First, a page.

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Bringing together clinical and community partners for better health outcomes through PEPFAR

Alena Sherman's picture

health social worker

The social service workforce can play a unique and powerful role in supporting individuals and communities in addressing social determinants of health. However, for health systems to gain the most from the unique skills and competencies of social service workers, care must be taken in determining how these workers are deployed. The Global Social Service Workforce Alliance’s recent technical report, Social Service Workers in Health Facilities: Their Role in Addressing Social and Other Determinants of Health Among Children and Families, finds the most common models for deployment to include the roving or liaison model, the permanent on-site support model and the interprofessional team model. In lower-resource settings or where integration of social services into health is developing, a roving or liaison model with substantial time spent doing home visits may be the most appropriate. It has also been applied with support from donors seeking to strengthen linkages between clinics and communities within an existing health system but without making significant changes to staffing or infrastructure.

People-centered care has long been practiced within the U.S. President’s Emergency Plan for AIDS Relief’s (PEPFAR) Orphans and Vulnerable Children (OVC) programming. With an emphasis on wraparound services and close collaboration with partners operating in health facilities, PEPFAR OVC implementing partners have shown promising results integrating health and social services, and the workforces providing them, particularly using the roving/community liaison model.

In Eswatini, the Insika Project, led by Pact, leveraged existing cadres of home visitors already engaged in comprehensive case management for OVC to disseminate information on the COVID-19 vaccination, then liaise with vaccine mobilizers to register and follow up with children and caregivers over the two-dose series. Administered either at home by a visiting nurse or at a community site, 74 per cent of project beneficiaries offered the vaccine have now been vaccinated compared to 60 per cent of non-project beneficiaries in the same geographic areas. The highest-performing areas are where vaccine mobilizers are paired with nurses in roving teams. This success is attributed to stronger relationships, regular engagement, and the resulting rapport and trust between project beneficiaries and the home visitor connecting them to the health facility, creating increased demand for vaccines.

In Zambia, the Empowered Children and Adolescent Program 1, led by the Center for Infectious Disease Research in Zambia, and the SAFE Project, led by John Snow, Inc., developed an intensified approach to community viral load sample collection. Community case workers identify young people who have missed or are having difficulties making their appointments as part of their routine case management home visits. The community case workers are paired with facility case workers who verify the patients’ viral load status and facilitate access to testing provided on the weekends in nearby sites. This schedule is often preferred by adolescents who are either in school or uncomfortable waiting in long lines at health facilities. Viral load coverage at Nchanga North Referral Hospital, in the catchment area where this intensified approach has been deployed, has improved from 72 per cent in January 2021 to 97 per cent in March 2022.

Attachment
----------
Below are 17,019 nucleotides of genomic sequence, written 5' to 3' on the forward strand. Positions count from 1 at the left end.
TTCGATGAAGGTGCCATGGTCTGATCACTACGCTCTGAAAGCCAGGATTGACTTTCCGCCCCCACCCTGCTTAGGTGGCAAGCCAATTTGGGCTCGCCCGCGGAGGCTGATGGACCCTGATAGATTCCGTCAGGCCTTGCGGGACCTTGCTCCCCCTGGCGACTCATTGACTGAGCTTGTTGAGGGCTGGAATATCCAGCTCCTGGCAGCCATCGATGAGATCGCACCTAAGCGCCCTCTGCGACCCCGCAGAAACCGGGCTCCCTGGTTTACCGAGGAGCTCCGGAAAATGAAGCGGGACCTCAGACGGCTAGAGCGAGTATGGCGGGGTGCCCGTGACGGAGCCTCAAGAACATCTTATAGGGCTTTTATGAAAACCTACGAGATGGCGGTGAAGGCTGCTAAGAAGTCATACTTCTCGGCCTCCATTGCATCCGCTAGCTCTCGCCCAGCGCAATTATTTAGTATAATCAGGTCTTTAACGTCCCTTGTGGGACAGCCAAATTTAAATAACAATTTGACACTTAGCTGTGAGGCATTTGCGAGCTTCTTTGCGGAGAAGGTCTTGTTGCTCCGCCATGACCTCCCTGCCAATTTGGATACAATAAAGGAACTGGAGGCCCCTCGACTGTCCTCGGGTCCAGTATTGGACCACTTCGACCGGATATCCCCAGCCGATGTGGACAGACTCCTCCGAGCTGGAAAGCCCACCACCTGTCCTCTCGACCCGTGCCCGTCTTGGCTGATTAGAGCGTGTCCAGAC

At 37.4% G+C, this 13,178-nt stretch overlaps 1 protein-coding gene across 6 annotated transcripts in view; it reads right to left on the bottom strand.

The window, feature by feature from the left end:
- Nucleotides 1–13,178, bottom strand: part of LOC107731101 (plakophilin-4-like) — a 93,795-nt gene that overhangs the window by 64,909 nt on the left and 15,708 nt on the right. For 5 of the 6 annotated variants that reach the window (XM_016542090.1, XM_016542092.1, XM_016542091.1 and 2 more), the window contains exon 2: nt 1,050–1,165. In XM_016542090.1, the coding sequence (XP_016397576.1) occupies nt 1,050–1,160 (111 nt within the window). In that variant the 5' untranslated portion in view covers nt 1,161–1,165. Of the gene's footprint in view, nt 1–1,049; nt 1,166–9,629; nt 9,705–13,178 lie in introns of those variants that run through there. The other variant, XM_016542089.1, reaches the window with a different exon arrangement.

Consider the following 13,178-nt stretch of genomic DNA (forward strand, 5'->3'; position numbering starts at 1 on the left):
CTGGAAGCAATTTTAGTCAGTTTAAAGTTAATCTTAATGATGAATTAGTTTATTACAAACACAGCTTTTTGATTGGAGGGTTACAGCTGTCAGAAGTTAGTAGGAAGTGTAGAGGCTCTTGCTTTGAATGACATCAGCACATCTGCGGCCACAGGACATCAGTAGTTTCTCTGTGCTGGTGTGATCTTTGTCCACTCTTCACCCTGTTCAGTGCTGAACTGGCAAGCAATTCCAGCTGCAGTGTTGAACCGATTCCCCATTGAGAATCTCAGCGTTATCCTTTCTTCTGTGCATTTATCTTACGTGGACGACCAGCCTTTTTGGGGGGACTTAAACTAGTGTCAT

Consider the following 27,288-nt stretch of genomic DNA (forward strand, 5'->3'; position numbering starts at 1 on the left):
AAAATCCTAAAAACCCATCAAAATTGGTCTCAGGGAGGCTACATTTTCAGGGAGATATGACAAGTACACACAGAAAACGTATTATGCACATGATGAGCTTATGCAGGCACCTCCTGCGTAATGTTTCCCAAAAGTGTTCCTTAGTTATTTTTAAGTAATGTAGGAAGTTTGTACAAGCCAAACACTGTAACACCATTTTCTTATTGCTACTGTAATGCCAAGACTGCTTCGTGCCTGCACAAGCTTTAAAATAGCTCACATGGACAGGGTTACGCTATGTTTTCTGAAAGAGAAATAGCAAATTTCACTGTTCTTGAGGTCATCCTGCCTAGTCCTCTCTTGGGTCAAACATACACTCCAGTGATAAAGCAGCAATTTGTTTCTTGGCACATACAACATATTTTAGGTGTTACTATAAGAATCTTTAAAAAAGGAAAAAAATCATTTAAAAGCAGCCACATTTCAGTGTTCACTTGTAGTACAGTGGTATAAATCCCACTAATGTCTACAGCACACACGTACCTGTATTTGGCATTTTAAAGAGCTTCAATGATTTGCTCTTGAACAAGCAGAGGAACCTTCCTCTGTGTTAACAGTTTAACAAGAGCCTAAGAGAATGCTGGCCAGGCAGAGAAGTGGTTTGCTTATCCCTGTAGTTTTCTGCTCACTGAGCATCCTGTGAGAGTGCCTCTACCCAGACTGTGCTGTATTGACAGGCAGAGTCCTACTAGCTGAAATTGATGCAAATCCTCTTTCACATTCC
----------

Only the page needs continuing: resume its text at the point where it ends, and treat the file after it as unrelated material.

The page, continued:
In Zimbabwe, the Catholic Relief Services-led Pathways Project, in conjunction with the Ministry of Health and Child Care, trained 86 points of contact from among para professional social service cadres, like lead childcare workers, and stationed them at health facilities.

“Traditionally, in health facilities and for clinical workers, there has not been much space for social worker contributions…Slowly and progressively, we see some appreciation and acknowledgement of their role…People are beginning to find each other and appreciate that nobody is coming to intrude in each other’s space but to complement each other,” observed Richard Savo, Deputy Chief of Party for the project.

With agreements in place between the clinical and OVC implementing partners, and using a case management approach, these points of contact help children and families affected by HIV navigate needed services. They track them at the household level and monitor their risk of dropping out of treatment through close coordination with village health workers and community and childcare workers engaged by local implementing partners in nine districts. During COVID-19 shutdowns, the points of contact ensured multi-month supplies of medications were dispensed to HIV-positive patients to support adherence to treatment while regular health services were disrupted. Overall, the project has achieved a success rate of 95 per cent of HIV positive people who previously stopped taking their medication return to care.


For more information on the different models for deployment of social service workers in health facilities, read the full technical report: Social Service Workers in Health Facilities: Their Role in Addressing Social and Other Determinants of Health Among Children and Families.